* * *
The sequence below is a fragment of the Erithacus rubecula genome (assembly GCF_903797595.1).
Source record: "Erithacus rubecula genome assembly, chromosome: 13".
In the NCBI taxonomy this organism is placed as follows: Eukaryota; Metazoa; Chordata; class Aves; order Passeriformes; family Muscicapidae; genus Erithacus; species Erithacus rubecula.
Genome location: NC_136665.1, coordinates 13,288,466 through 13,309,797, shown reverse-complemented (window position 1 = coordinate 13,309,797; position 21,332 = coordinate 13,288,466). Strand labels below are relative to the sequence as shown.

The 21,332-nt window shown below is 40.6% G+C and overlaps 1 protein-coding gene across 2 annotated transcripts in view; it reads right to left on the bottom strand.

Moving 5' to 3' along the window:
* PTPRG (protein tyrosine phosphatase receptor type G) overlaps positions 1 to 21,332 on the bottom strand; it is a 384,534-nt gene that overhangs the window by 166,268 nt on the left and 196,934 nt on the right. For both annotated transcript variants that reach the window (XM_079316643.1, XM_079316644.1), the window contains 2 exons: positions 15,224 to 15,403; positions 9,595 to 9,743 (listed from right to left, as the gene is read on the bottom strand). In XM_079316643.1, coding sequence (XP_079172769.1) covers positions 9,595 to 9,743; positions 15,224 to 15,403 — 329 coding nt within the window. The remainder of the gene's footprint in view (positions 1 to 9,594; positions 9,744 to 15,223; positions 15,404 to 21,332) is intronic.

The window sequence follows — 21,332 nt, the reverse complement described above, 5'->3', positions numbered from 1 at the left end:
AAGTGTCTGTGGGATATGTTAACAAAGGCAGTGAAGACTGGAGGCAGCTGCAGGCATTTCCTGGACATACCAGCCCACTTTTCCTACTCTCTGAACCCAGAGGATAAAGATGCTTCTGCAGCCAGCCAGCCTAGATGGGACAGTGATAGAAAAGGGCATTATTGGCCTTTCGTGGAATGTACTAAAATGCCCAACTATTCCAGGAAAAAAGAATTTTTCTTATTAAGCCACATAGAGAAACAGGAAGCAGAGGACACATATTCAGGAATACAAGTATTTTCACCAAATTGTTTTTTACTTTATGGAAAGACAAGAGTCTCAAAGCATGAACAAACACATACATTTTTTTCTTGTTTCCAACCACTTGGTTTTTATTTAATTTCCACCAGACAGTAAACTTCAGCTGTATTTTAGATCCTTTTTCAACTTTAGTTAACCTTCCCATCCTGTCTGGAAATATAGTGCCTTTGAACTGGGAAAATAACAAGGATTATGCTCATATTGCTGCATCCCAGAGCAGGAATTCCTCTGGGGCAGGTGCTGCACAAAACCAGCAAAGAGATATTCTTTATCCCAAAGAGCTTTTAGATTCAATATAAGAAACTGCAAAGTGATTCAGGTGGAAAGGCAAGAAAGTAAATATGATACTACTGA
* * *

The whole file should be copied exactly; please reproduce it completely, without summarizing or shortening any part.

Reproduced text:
The sequence below is a fragment of the Erithacus rubecula genome (assembly GCF_903797595.1).
Source record: "Erithacus rubecula genome assembly, chromosome: 13".
In the NCBI taxonomy this organism is placed as follows: Eukaryota; Metazoa; Chordata; class Aves; order Passeriformes; family Muscicapidae; genus Erithacus; species Erithacus rubecula.
Genome location: NC_136665.1, coordinates 13,288,466 through 13,309,797, shown reverse-complemented (window position 1 = coordinate 13,309,797; position 21,332 = coordinate 13,288,466). Strand labels below are relative to the sequence as shown.

The 21,332-nt window shown below is 40.6% G+C and overlaps 1 protein-coding gene across 2 annotated transcripts in view; it reads right to left on the bottom strand.

Moving 5' to 3' along the window:
* PTPRG (protein tyrosine phosphatase receptor type G) overlaps positions 1 to 21,332 on the bottom strand; it is a 384,534-nt gene that overhangs the window by 166,268 nt on the left and 196,934 nt on the right. For both annotated transcript variants that reach the window (XM_079316643.1, XM_079316644.1), the window contains 2 exons: positions 15,224 to 15,403; positions 9,595 to 9,743 (listed from right to left, as the gene is read on the bottom strand). In XM_079316643.1, coding sequence (XP_079172769.1) covers positions 9,595 to 9,743; positions 15,224 to 15,403 — 329 coding nt within the window. The remainder of the gene's footprint in view (positions 1 to 9,594; positions 9,744 to 15,223; positions 15,404 to 21,332) is intronic.

The window sequence follows — 21,332 nt, the reverse complement described above, 5'->3', positions numbered from 1 at the left end:
AAGTGTCTGTGGGATATGTTAACAAAGGCAGTGAAGACTGGAGGCAGCTGCAGGCATTTCCTGGACATACCAGCCCACTTTTCCTACTCTCTGAACCCAGAGGATAAAGATGCTTCTGCAGCCAGCCAGCCTAGATGGGACAGTGATAGAAAAGGGCATTATTGGCCTTTCGTGGAATGTACTAAAATGCCCAACTATTCCAGGAAAAAAGAATTTTTCTTATTAAGCCACATAGAGAAACAGGAAGCAGAGGACACATATTCAGGAATACAAGTATTTTCACCAAATTGTTTTTTACTTTATGGAAAGACAAGAGTCTCAAAGCATGAACAAACACATACATTTTTTTCTTGTTTCCAACCACTTGGTTTTTATTTAATTTCCACCAGACAGTAAACTTCAGCTGTATTTTAGATCCTTTTTCAACTTTAGTTAACCTTCCCATCCTGTCTGGAAATATAGTGCCTTTGAACTGGGAAAATAACAAGGATTATGCTCATATTGCTGCATCCCAGAGCAGGAATTCCTCTGGGGCAGGTGCTGCACAAAACCAGCAAAGAGATATTCTTTATCCCAAAGAGCTTTTAGATTCAATATAAGAAACTGCAAAGTGATTCAGGTGGAAAGGCAAGAAAGTAAATATGATACTACTGA